Slapstick leavens this back-stabbing adventure.


From the Perilous Journey of Danger and Mayhem series , Vol. 2

Following A Dastardly Plot (2018), the plucky heroes seek vindication and victory through a daring quest to discover the South Pole.

Although the government has sworn Molly Pepper, her inventor mother, Cassandra, and her friend Emmett Lee to secrecy regarding the truth of the World Fair—meaning they can’t claim ownership of their heroics—things should be looking up for the Peppers. But when Thomas Edison and Alexander Graham Bell fail to secure the votes to allow women into the Inventors’ Guild, which would secure Cassandra both recognition and financial rewards, the inventor goes into a funk and her daughter schemes to let the truth out. Also scheming is intrepid young investigative reporter Nellie Bly (whose constant disguises and alter egos are a running gag). Thwarted by the government, they launch a desperate gambit with the help of the Mothers of Invention to beat Bell to the South Pole, where he’s pursuing the villainous Rector. The first act’s pacing is a little off, but the characters’ frustrations with their circumstances and oppressions are tangible. As the plot (a string of treacherous betrayals) picks up, so does the humor. While racial descriptors are mainly absent (leaving most characters assumed white), people of color are present in a stop in Barbados, and African American inventor Sarah Goode returns. Furthermore, the oppression experienced by Chinese-born Emmett Lee is openly dealt with. The ending is a minor cliffhanger. A glossary-style afterword separates fact from fiction. Readers new to the series should start with Vol. 1.

Slapstick leavens this back-stabbing adventure. (Historical science-fantasy. 8-12)

Pub Date: Nov. 5, 2019

ISBN: 978-0-06-234200-3

Page Count: 384

Publisher: Walden Pond Press/HarperCollins

Review Posted Online: Sept. 15, 2019

Kirkus Reviews Issue: Oct. 1, 2019

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Is this the end? Well, no…the series will stagger on through at least one more scheduled sequel.


From the Captain Underpants series , Vol. 9

Sure signs that the creative wells are running dry at last, the Captain’s ninth, overstuffed outing both recycles a villain (see Book 4) and offers trendy anti-bullying wish fulfillment.

Not that there aren’t pranks and envelope-pushing quips aplenty. To start, in an alternate ending to the previous episode, Principal Krupp ends up in prison (“…a lot like being a student at Jerome Horwitz Elementary School, except that the prison had better funding”). There, he witnesses fellow inmate Tippy Tinkletrousers (aka Professor Poopypants) escape in a giant Robo-Suit (later reduced to time-traveling trousers). The villain sets off after George and Harold, who are in juvie (“not much different from our old school…except that they have library books here.”). Cut to five years previous, in a prequel to the whole series. George and Harold link up in kindergarten to reduce a quartet of vicious bullies to giggling insanity with a relentless series of pranks involving shaving cream, spiders, effeminate spoof text messages and friendship bracelets. Pilkey tucks both topical jokes and bathroom humor into the cartoon art, and ups the narrative’s lexical ante with terms like “pharmaceuticals” and “theatrical flair.” Unfortunately, the bullies’ sad fates force Krupp to resign, so he’s not around to save the Earth from being destroyed later on by Talking Toilets and other invaders…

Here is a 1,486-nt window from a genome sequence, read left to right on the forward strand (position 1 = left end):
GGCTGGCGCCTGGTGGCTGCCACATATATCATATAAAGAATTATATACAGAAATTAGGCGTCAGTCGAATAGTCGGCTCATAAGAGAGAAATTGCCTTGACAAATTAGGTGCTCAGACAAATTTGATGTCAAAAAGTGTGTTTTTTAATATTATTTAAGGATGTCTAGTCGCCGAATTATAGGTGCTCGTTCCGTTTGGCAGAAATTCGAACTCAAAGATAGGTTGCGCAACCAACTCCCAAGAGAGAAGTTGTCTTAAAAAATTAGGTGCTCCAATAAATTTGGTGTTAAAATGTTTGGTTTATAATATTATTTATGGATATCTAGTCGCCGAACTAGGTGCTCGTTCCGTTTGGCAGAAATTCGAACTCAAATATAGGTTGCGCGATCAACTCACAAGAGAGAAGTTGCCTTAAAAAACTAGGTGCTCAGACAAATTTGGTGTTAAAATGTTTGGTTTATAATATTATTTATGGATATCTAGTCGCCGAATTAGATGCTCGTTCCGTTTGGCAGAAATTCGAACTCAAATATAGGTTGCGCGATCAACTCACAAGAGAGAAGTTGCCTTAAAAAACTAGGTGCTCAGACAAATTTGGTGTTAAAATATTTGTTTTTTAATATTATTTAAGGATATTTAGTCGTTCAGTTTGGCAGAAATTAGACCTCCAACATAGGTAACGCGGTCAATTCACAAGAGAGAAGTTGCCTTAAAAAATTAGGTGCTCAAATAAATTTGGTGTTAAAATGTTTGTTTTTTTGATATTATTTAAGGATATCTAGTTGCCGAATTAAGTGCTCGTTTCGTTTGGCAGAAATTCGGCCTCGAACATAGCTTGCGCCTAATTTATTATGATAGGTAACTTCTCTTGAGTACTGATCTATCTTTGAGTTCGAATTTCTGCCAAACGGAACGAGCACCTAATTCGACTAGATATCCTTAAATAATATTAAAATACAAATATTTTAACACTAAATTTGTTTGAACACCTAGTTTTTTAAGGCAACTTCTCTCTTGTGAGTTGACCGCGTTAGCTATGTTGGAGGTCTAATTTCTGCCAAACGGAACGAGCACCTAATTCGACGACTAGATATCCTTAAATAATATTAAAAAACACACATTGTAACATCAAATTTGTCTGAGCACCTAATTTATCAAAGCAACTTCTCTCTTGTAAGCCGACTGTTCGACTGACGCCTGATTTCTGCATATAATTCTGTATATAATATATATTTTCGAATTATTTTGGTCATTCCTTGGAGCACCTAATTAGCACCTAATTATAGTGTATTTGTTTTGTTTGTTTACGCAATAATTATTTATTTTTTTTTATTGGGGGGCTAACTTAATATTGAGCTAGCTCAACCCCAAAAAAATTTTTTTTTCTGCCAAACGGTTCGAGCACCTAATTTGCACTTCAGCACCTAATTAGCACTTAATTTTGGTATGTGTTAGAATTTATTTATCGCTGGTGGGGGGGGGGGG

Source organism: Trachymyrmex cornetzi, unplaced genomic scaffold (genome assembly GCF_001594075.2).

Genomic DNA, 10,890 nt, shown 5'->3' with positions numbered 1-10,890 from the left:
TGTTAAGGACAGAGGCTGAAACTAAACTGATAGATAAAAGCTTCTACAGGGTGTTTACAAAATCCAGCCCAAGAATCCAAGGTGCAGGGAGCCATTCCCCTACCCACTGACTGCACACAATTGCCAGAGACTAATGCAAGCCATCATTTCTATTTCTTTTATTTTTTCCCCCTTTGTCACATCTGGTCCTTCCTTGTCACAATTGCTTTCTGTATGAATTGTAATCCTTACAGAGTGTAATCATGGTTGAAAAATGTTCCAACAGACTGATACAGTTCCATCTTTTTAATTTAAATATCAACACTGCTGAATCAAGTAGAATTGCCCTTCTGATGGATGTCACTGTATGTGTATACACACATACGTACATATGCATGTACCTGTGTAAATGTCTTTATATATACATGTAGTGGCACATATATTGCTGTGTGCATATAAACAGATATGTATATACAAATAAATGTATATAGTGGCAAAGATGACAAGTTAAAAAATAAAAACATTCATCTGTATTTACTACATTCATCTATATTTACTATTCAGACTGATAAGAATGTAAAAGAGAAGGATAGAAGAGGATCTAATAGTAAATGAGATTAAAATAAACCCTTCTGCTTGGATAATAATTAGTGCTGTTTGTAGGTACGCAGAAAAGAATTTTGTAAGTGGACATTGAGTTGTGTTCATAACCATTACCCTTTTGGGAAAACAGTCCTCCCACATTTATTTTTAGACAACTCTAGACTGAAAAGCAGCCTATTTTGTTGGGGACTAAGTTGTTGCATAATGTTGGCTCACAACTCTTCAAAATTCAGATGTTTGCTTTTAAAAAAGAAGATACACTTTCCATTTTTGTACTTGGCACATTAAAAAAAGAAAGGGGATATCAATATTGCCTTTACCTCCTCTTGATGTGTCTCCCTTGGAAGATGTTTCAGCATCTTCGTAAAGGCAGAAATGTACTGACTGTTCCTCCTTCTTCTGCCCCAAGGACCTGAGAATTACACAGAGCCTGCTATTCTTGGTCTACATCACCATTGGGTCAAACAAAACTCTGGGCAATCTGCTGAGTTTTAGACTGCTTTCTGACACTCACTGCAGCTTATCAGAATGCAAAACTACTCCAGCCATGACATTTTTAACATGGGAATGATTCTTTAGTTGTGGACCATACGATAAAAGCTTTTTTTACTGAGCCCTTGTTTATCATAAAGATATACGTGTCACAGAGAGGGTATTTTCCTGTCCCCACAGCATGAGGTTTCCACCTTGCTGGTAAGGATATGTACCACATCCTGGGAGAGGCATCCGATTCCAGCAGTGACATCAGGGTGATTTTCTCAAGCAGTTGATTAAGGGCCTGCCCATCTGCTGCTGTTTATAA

Is this the end? Well, no…the series will stagger on through at least one more scheduled sequel. (Fantasy. 10-12)

Pub Date: Aug. 28, 2012

ISBN: 978-0-545-17534-0

Page Count: 304

Publisher: Scholastic

Review Posted Online: June 20, 2012

Kirkus Reviews Issue: July 15, 2012

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Will extragalactic rats eat the moon?

Can a cybernetic toenail clipper find a worthy purpose in the vast universe? Will the first feline astronaut ever get a slice of pizza? Read on. Reworked from the Live Cartoon series of homespun video shorts released on Instagram in 2020 but retaining that “we’re making this up as we go” quality, the episodic tale begins with the electrifying discovery that our moon is being nibbled away. Off blast one strong, silent, furry hero—“Meow”—and a stowaway robot to our nearest celestial neighbor to hook up with the imperious Queen of the Moon and head toward the dark side, past challenges from pirates on the Sea of Tranquility and a sphinx with a riddle (“It weighs a ton, but floats on air. / It’s bald but has a lot of hair.” The answer? “Meow”). They endure multiple close but frustratingly glancing encounters with pizza and finally deliver the malign, multiheaded Rat King and its toothy armies to a suitable fate. Cue the massive pizza party! Aside from one pirate captain and a general back on Earth, the human and humanoid cast in Harris’ loosely drawn cartoon panels, from the appropriately moon-faced queen on, is light skinned. Merch, music, and the original episodes are available on an associated website.

Epic lunacy. (Graphic science fiction. 8-11)

Pub Date: May 10, 2022

ISBN: 978-0-06-308408-7

Page Count: 320

Publisher: Katherine Tegen/HarperCollins

Review Posted Online: Feb. 9, 2022

Kirkus Reviews Issue: March 1, 2022

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